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Thursday, April 24, 2014

What’s the Fastest Way to Help Someone?

A dear friend of mine has been struggling for nearly ten years with his employment situation as well as his overall outlook on life. I had always known what his problem was, and tried to tell him on numerous occasions but my words fell on deaf ears. We would argue and so I gave up on helping. I love my friend and it pained me to see him so unhappy with his life.

But recently I figured out that the problem was not my message but the delivery. I learned that the fastest way to help someone involves two components
  1. Learn to speak their language—This doesn’t necessarily mean you have to learn Italian or Cantonese. Learn how they like to be spoken to. Do they: respond well to analogies, dislike politics, get turned on by spirituality, have a laid back quality about them, etc. If you don’t know how to speak their language because they’re a stranger, then look and listen for clues. What are they asking for? What do they like to talk about? Ask questions. 
  2. Give them the space to figure out the problem on their own—As a species, we like to solve and fix problems. At times, we even like to jump in and try to solve other people’s problems—sometimes unsolicitedly so. Because no two brains are the same, people work out problems differently—even if the end result is the same. As a child you were given Lincoln Logs or Legos and you didn’t want your parent to put together the pieces for you, you wanted to do it yourself. You may have been slower than your parent but you eventually completed the task. Moving away from that analogy, the best way to give another person space to figure out their own problem is by asking deep questions and not judging their response—simple questions like: “Why?” “What’s the worst thing that could happen?” “What’s the best thing that could happen?” “How?” “And then what?
I sat with my friend a few weeks ago and we walked through the things that he’s struggling with. I learned to speak his language, gave him the space to think things through on his own, and passed no judgement on his answers. He’s now taking steps to get help to make a better life for himself.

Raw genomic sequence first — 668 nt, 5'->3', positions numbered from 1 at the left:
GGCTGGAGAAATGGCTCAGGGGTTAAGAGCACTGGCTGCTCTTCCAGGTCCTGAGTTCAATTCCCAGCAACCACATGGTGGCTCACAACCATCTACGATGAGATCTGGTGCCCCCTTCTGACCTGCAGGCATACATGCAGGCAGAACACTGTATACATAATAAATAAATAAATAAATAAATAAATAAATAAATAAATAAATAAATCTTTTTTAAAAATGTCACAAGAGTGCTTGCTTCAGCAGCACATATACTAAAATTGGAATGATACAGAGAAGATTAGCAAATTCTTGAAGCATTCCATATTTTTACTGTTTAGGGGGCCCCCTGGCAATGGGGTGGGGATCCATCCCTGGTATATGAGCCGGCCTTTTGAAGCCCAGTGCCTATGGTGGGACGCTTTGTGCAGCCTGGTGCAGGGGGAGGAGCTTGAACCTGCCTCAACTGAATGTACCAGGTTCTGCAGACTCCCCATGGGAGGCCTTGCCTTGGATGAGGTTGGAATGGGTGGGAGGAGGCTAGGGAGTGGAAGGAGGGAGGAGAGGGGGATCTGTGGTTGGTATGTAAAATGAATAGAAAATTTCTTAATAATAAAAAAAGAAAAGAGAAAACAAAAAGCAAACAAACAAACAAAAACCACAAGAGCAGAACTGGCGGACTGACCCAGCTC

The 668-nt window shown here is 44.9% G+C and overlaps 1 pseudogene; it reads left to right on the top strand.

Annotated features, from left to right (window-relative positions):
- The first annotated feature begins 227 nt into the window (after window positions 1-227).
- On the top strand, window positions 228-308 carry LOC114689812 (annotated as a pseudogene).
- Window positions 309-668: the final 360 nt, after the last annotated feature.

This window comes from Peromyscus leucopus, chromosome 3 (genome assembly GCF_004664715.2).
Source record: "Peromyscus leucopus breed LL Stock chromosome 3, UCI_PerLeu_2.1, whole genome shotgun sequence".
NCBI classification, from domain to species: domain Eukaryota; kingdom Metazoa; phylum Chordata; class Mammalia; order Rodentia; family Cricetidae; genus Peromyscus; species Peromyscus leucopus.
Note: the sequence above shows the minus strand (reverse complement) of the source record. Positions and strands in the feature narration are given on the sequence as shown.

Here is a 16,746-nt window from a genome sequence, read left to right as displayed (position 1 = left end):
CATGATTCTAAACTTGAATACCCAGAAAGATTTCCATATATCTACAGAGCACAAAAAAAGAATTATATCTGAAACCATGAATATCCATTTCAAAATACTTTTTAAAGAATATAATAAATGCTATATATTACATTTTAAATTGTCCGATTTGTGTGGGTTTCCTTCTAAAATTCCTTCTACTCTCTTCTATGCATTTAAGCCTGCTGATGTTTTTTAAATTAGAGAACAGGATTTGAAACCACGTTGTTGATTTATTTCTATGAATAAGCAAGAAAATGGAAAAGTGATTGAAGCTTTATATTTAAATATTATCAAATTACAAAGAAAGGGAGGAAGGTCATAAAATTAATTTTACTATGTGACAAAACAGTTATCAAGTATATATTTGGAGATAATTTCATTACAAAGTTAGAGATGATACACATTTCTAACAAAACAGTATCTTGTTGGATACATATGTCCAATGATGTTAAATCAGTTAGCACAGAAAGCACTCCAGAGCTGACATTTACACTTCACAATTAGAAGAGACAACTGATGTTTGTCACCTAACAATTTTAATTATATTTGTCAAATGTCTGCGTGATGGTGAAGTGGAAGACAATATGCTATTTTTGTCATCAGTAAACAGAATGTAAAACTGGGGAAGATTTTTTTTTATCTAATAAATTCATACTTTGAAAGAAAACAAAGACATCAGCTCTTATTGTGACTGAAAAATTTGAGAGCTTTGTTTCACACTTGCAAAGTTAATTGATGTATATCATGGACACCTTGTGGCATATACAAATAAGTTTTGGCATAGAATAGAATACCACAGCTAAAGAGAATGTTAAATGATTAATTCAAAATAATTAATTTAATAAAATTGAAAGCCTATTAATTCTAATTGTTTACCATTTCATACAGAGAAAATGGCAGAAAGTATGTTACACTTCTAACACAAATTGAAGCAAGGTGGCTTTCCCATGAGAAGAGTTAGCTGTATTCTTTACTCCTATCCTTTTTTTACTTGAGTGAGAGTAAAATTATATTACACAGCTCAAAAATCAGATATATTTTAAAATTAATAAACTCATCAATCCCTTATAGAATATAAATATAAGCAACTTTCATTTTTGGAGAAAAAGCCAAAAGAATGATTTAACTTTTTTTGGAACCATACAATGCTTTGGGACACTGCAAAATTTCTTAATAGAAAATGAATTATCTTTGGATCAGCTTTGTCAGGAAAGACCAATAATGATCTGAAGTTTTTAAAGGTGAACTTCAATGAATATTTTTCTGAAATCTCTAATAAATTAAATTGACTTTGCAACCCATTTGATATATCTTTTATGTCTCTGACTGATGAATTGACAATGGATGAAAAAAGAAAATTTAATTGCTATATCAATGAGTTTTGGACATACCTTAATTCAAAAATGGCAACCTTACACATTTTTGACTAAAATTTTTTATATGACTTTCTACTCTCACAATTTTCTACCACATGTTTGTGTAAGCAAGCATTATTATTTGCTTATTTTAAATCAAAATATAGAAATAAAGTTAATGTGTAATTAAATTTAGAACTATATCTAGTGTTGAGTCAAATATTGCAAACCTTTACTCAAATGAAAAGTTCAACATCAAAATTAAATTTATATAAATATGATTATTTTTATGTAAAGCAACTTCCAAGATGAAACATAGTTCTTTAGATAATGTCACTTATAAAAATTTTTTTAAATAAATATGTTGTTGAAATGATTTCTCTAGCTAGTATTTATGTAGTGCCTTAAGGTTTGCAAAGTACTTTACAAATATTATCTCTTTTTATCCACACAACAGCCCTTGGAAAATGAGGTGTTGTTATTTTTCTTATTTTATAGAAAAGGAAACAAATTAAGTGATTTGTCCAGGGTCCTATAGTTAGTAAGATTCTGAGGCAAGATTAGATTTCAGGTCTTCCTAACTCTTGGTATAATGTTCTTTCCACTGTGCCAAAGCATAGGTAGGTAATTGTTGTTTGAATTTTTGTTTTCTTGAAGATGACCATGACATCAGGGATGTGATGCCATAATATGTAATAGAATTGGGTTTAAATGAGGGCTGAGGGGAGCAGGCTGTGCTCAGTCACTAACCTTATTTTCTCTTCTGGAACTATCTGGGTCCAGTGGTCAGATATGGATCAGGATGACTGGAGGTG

The best way to help is to encourage someone’s intelligence and to not insult it. On one hand, it’s great to seek and accept help. On the other hand, we all have the tools inside of us to help ourselves become the best person we can be. 


My 30 character, 1 man show The Gospel According to Josh is back in NYC… May 16-18 Off-Broadway. It's a benefit and proceeds are going to The American Foundation for Suicide Prevention. 

More info at:


The Gospel According to Josh

A 28-Year Gentile Bar Mitzvah

In this 30 character, 7 song one man show, a small town teenager, Josh, follows his big dreams to Hollywood despite the tempestuous relationship with his pious father. 
By the time he turns twenty-five, Josh thinks he’ll have had the perfect life—a few years singing on Broadway, followed by a starring role in his own television show. After which, his getaway home in the Hamptons would be featured in Better Homes & Gardens, and his face would grace the cover of the National Enquirer as Bigfoot’s not-so-secret lover. Instead, his resume is filled with an assortment of minor league theatre and an appearance on The Maury Povich Show—a career sidetracked by his father’s tragic suicide.
Tortured by his thoughts, he finds himself on the ledge of a fourth floor window, contemplating jumping out—in turn he must reach out to the only person who can help him before it’s too late.

Featuring cameos by Ella Fitzgerald, Sammy Davis Jr., and Elvis; The Gospel According to Josh is a comedic and poignant true-to-life tale of love, loss, struggle, and survival—a gospel account of one young man’s passage into manhood—his twenty-eight-year Gentile bar mitzvah.